Dominic Raab

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Dominic Raab
Rt Hon Dominic Raab MP.jpg
Deputy Prime Minister of the United Kingdom
From:25 October 2022 – present
Prime Minister Rishi Sunak
Predecessor Thérèse Coffey
Successor Incumbent (no successor)
Former  Deputy Prime Minister of the United Kingdom
From:15 September 2021 – 6 September 2022
Prime Minister Boris Johnson
Predecessor Nick Clegg (office vacant for 6 years)
Successor Incumbent (no successor)
Former Foreign Secretary of United Kingdom
From: 24 July 2019 - 15 December 2021
Predecessor Jeremy Hunt
Successor Liz Truss
Party Conservative
Religion Church of England

Dominic Rennie Raab (b. 1974) is a British Member of Parliament. He currently serves as Deputy Prime Minister of the United Kingdom, Secretary of State for Justice and Lord Chancellor, all three of which he has held since October 2022, having previously held these offices between 2021 and September 2022. He has also served as the Brexit Secretary, First Secretary of State and Foreign Secretary. He is a member of the Conservatives, and has represented the constituency of Walton-on-Thames since 8 May 2010.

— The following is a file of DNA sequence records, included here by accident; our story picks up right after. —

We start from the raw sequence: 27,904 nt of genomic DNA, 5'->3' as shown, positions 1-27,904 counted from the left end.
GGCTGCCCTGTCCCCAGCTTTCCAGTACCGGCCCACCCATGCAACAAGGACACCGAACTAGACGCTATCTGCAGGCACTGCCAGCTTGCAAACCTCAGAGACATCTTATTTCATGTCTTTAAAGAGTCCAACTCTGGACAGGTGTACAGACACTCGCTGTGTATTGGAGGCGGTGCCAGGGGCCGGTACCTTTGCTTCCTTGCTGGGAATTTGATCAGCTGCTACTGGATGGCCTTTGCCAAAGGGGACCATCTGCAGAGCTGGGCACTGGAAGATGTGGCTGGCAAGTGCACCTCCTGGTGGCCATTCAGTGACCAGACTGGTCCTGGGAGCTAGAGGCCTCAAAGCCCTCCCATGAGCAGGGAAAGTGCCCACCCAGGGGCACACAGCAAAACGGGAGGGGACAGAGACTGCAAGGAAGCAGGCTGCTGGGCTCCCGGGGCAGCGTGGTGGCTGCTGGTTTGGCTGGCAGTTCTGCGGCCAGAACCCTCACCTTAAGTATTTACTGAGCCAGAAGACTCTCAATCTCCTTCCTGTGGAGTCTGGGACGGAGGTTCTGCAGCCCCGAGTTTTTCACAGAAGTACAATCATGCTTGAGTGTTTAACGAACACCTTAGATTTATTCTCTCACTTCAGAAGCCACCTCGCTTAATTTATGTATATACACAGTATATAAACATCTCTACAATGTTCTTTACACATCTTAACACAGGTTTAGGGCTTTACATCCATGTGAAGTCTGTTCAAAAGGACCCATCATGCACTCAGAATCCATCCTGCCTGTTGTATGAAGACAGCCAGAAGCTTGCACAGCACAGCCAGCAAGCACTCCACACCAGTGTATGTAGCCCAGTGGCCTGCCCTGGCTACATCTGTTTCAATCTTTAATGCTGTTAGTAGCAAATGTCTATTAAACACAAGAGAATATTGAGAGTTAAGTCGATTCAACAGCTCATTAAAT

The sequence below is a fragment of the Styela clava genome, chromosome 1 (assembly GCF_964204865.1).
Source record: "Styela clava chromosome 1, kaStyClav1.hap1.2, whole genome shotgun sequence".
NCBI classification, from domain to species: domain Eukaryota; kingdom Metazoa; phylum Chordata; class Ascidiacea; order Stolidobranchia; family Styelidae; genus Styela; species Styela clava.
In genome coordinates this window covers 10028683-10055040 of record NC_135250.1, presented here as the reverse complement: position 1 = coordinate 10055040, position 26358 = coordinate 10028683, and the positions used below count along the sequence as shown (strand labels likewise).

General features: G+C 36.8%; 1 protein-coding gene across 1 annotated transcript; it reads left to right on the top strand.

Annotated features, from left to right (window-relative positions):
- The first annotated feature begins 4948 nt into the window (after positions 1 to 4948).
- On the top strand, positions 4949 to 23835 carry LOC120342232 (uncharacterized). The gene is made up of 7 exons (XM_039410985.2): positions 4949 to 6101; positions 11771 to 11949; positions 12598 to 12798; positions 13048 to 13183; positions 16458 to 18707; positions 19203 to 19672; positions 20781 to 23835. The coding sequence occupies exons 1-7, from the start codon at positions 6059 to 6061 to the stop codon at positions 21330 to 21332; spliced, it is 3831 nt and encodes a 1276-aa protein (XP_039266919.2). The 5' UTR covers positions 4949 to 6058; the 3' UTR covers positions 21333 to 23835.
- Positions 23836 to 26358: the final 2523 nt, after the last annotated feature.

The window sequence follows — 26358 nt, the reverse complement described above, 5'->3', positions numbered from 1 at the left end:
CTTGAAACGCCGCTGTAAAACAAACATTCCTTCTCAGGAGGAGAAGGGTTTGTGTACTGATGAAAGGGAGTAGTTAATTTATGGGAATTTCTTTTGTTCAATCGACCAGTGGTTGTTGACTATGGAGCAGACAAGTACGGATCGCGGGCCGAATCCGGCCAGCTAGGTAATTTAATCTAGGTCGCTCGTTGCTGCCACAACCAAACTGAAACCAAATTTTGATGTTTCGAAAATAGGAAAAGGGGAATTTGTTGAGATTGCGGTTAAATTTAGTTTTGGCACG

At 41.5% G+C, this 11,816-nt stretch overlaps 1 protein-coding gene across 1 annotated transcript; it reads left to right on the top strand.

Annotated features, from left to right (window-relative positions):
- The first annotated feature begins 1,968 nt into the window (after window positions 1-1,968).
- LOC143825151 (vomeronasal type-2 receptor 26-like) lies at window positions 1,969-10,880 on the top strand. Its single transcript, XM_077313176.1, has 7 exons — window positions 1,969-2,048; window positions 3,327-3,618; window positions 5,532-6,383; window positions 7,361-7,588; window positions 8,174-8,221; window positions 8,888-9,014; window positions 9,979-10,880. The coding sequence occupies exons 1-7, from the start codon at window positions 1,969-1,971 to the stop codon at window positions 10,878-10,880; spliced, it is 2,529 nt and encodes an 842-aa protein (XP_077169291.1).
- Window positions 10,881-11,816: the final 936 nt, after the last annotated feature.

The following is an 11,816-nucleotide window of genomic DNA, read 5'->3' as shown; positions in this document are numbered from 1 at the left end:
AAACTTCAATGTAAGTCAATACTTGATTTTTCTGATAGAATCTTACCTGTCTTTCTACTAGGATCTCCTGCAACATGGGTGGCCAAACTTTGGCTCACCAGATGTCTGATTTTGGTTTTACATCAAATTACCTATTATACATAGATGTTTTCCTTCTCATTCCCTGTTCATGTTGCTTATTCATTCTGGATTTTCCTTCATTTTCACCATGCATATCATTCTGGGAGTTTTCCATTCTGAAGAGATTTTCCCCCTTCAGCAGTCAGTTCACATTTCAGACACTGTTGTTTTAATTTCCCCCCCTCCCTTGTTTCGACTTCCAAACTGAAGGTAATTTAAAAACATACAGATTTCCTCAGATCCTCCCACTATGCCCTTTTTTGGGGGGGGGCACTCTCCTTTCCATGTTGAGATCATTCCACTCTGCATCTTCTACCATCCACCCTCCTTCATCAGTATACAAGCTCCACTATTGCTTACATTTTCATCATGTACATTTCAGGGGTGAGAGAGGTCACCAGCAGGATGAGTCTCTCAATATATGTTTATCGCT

Early life

Dominic Reenie Raab was born on 25 February 1974 in Buckinghamshire, England. His father, Peter Raab, a food manager for Marks & Spencer, was a Czechoslovakian-Jewish immigrant who fled to Britain in 1938 to avoid Nazi persecution. His mother, Jean Rennie, was a clothes buyer for M&S of partial Scottish, Cornish and, to a lesser extent, German ancestry.

Dominic Raab studied Law at Lady Margaret Hall, one of the constituent colleges of Oxford University. He studied for a MA degree at Jesus College, Cambridge.


1990s and 2000s

Dominic Raab, as stated on his website, spent Summer 1998 at at Birzeit University near Ramallah, where he worked for one of the chief Palestinian negotiators of the Oslo peace accords, assessing World Bank projects on the West Bank.[1]

Dominic Raab began his political career in 2006. His first role in the Conservative Party was working as an aide to UK MP David Davis as well as later to Dominic Grieve.


In 2010, Raab was elected with 59% of the vote to the House of Commons to represent Esher and Walton, a parliamentary constituency in south east England, as part of the general election that year which resulted in a coalition government between the David Cameron's Conservative Party and Nick Clegg's Liberal Democrats.

Raab was re-elected on 7 May 2015 with 63% of the constituency vote, over 50 points ahead of his nearest rival Francis Eldergill of Labour, who recieved 12.7% of the vote.

In 2017, Dominic Raab was re-elected by a reduced margin from 2015 with 58.6% of the vote.

At the September 2018 Conservative Party conference, Dominic Raab used the story of his father's escape from Nazism in Europe to call out the deep-rooted antisemitism of the left-wing Labour Party.[2]